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Music Program Hits a High Note

Learn to play a new instrument or revive a skill learned long ago

Want to play the banjo like Steve Martin, the clarinet like Benny Goodman, or just hold your own in a community orchestra?

The nonprofit New Horizons International Music Association can help people age 50 and older learn to play an instrument or revive a skill learned long ago in school. There are 7,000 members in 182 orchestras, bands and choruses in 41 states and overseas, fulfilling their musical dreams in New Horizons programs. Once a week, budding musicians meet in groups for lessons for an hour and then play together for the second hour.

new horizons

Brad Barber

The groups get together at schools, colleges, recreation centers, church basements and senior centers. And this year, informal celebrations are planned across the country to mark New Horizons' 20th anniversary, including camps and concerts.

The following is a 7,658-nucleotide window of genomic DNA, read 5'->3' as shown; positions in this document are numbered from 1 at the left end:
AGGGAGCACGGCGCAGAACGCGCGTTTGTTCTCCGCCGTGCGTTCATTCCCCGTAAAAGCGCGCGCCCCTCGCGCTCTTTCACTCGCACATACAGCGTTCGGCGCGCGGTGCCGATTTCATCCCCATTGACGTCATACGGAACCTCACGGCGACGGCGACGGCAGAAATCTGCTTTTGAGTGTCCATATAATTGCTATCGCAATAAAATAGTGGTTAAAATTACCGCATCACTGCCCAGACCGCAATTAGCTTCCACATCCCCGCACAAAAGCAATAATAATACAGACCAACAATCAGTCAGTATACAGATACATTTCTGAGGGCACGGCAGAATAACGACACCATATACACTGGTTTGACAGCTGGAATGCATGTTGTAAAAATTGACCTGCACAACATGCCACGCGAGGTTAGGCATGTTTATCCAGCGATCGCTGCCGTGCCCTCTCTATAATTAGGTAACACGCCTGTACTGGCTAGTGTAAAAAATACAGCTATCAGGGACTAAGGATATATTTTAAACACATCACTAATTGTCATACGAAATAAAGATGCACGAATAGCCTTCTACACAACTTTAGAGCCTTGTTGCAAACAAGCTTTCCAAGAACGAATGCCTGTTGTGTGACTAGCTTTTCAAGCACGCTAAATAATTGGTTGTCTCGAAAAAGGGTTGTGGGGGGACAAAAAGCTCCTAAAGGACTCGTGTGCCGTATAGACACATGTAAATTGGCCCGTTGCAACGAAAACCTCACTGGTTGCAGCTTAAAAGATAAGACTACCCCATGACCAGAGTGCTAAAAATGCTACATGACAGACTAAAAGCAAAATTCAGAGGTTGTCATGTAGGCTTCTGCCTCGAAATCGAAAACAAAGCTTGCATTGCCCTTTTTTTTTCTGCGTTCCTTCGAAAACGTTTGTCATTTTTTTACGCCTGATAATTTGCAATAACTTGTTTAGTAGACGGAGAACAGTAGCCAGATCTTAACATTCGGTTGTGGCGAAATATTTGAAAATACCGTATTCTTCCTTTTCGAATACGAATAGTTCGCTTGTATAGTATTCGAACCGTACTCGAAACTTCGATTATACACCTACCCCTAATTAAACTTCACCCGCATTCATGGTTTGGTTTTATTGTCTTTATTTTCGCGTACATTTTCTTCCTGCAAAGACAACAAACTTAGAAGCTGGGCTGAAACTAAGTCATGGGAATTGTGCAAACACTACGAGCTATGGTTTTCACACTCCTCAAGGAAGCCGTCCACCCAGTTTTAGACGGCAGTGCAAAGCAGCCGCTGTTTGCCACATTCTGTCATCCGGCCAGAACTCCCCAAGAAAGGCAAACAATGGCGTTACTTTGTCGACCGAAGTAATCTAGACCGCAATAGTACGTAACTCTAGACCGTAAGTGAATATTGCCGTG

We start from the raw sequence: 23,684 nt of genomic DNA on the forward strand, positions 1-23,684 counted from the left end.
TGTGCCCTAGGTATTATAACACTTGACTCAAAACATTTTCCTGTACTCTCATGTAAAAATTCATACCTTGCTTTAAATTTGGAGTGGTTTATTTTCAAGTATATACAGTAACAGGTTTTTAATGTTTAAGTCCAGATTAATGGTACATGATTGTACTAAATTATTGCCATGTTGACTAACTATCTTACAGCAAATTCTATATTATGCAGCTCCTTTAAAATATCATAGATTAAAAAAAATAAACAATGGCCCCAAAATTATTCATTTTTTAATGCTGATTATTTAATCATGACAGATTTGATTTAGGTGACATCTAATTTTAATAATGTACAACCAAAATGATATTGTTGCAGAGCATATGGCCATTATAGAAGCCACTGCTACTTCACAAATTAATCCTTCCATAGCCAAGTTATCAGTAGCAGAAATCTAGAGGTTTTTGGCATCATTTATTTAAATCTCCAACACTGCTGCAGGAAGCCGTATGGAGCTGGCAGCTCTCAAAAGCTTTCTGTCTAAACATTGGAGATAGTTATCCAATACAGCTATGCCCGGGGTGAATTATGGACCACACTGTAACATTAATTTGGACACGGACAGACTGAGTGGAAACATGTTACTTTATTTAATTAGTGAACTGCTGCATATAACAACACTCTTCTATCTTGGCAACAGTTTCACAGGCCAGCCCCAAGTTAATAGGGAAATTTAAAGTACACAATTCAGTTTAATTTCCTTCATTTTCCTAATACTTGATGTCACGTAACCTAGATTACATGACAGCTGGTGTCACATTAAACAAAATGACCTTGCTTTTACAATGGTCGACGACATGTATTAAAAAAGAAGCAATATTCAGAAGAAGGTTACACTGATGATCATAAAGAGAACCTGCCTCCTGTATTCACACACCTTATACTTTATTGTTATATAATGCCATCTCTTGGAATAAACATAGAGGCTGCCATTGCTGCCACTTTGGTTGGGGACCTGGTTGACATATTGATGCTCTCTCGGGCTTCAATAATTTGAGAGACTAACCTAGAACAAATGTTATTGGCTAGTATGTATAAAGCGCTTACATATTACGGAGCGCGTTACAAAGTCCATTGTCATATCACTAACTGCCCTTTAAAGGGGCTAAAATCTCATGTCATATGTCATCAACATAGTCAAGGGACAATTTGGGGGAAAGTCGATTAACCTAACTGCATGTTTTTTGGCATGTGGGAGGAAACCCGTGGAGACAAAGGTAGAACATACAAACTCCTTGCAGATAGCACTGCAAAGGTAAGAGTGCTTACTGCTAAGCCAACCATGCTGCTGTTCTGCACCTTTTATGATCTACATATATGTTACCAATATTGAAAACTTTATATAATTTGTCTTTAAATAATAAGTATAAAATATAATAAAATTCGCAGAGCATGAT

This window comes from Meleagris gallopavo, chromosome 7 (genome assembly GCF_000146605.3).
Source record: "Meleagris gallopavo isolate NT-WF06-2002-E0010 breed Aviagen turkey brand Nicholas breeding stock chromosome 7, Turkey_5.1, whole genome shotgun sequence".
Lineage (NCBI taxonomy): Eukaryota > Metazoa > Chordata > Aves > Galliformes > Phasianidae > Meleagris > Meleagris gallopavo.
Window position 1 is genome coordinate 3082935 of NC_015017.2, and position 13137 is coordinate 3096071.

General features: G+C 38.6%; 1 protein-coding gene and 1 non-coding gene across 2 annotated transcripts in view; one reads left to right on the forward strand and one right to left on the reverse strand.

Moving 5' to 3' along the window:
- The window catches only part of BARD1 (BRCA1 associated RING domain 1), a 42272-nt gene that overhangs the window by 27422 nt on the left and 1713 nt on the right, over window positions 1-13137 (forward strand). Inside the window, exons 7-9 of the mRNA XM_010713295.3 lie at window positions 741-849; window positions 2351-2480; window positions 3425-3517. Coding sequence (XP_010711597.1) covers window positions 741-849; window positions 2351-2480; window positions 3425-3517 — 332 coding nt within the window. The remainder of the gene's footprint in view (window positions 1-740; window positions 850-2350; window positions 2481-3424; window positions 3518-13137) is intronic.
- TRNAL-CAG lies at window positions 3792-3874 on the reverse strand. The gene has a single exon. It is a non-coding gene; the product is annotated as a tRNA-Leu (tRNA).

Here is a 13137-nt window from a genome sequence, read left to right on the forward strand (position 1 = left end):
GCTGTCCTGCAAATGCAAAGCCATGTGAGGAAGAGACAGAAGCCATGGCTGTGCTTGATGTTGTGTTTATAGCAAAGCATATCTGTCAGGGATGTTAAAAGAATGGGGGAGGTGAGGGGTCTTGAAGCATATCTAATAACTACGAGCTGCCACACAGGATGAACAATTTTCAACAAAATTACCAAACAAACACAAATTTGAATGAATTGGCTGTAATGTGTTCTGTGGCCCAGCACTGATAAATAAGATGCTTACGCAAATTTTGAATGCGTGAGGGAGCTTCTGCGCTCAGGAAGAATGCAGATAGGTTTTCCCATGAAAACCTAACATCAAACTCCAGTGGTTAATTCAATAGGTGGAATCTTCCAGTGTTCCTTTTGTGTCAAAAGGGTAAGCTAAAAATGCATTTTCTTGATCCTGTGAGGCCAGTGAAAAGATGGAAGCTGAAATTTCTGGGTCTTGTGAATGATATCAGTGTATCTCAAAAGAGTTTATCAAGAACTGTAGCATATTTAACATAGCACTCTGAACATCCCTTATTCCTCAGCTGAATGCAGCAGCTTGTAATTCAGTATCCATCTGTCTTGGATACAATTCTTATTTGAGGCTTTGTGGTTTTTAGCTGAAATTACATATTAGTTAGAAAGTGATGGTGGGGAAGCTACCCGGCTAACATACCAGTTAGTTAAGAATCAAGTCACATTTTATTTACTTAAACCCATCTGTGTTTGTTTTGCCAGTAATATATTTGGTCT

Music makes the day shine for many participants. "I wouldn't have been able to progress to the level I have reached if the program didn't exist," says Felecia Linton, 52, a program assistant at the University of Alabama School of Law who's been playing the violin for five years. "I've learned a whole lot, and I've been meeting lots of new people."

Judi Hasson is a freelance writer in McLean, Va.

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